Wednesday, 19 October 2011

The Statement of Purpose

An application to SAIS Bologna has several parts. We discussed some of the challenges in a post last month.

Two weeks ago we shared our thoughts on standardized tests. The bottom line of that post was this: Get going on the standardized tests, including any English competence exams, because they take time and you may want to take them more than once.

Today's topic is the statement of purpose (aka "statement of aims"). This is obviously an important element of an application because it requires the candidate to express why graduate school and why SAIS Bologna. These may seem obvious questions, but the answers are not.

Irena and Sebastian 
There is no stock answer and no set format or style. We are looking for unique individuals with special qualities -- and these have to be conveyed somehow in the statement.

What better experts on statements of purpose than current students? We turned to Irena Peresa and Sebastian Alexander Ernst, who wrote outstanding statements when they applied for the 2011-12 year.

You'll notice that Irena and Sebastian Alexander took slightly different tacks in preparing their statements. But that is quite normal -- each candidate will follow their own path and their own intuition.

Here is what they said:


Writing a statement of purpose is probably the most time- and mind-consuming part of any application. Communicating the fact that you are an ideal pick to the selection committee, under word-limit pressure, is indeed hard.

Having been part of a few similar committees over the years, I had had the chance to read hundreds of statements of purpose. It is clear that most students are aware of the main do's and don’t's, and follow the rules carefully. However, that is often times not enough – a statement needs to convey a part of your person. Sincerity in the statements always struck me because it disclosed to the reader a motivation somehow beyond the expected level as well as required personal traits.

For this reason, I chose not to have my statement of purpose reviewed by many people. The feedback received from my colleagues was great, but most of it did not end up in the final version because these views were not really mine. I decided to stick with what came from my own brainstorming and see where it took me.

Undertaking extensive research on the M.A. at SAIS (curriculum, professors, etc.) and comparing it with others helped me a lot. After that, I knew exactly why I had chosen the program, and what I wanted to obtain from it. And even though it was not the most logical step following my previous experience and education, for me it made perfect sense.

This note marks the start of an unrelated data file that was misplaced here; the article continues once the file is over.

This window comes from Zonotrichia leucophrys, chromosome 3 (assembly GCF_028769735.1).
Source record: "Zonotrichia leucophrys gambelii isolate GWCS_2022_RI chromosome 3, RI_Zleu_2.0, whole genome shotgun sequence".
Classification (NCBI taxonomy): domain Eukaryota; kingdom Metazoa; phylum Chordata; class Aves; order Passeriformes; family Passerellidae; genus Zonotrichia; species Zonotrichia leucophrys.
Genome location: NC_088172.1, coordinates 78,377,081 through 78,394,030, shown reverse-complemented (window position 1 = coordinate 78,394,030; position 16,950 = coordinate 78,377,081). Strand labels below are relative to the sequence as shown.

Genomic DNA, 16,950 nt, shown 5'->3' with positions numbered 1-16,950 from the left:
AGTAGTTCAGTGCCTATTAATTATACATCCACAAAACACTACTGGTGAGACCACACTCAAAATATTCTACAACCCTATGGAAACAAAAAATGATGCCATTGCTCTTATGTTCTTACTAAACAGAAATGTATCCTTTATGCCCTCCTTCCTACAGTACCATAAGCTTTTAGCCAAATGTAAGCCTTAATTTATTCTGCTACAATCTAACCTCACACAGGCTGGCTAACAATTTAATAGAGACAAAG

Once I realized where I wanted grad school to take me (and how), writing a sincere and strong personal statement seemed a much easier task.


Drafting a statement of aims eventually comes down to telling your side of the story. For me, it meant both a challenge and a chance to distinguish myself from others.

While I was confident about why I wanted to pursue a career in international relations, connecting the different “dots” was not as easy. To make sure the experiences and accomplishments were relevant and persuasive for “my story,” I had different people review my drafts right from the beginning. These evaluations played an important role in the process of identifying and emphasizing my individual strengths.

Whether or not you decide to involve your peers, I strongly believe that every piece of writing will benefit greatly from a large number of drafts. Constantly reviewing and reevaluating your statement, however, requires a lot of effort and can be extremely time-consuming. This is why I began the drafting process well in advance to ensure I had enough time to make my statement as strong as possible.

In combination with conveying knowledge of the programs I applied to, I sought to convey a sound story that would stick to the reader’s mind. Telling a proper story – in my case an uncomfortable encounter with a Brazilian street child – emphasizes your motivation and serves as an excellent guide through your statement as long as it relates to your past experiences and future aims. This kind of personal insight enhances your chance to stand out among the large number of highly competitive applicants, which is in the end what matters most.

Nelson Graves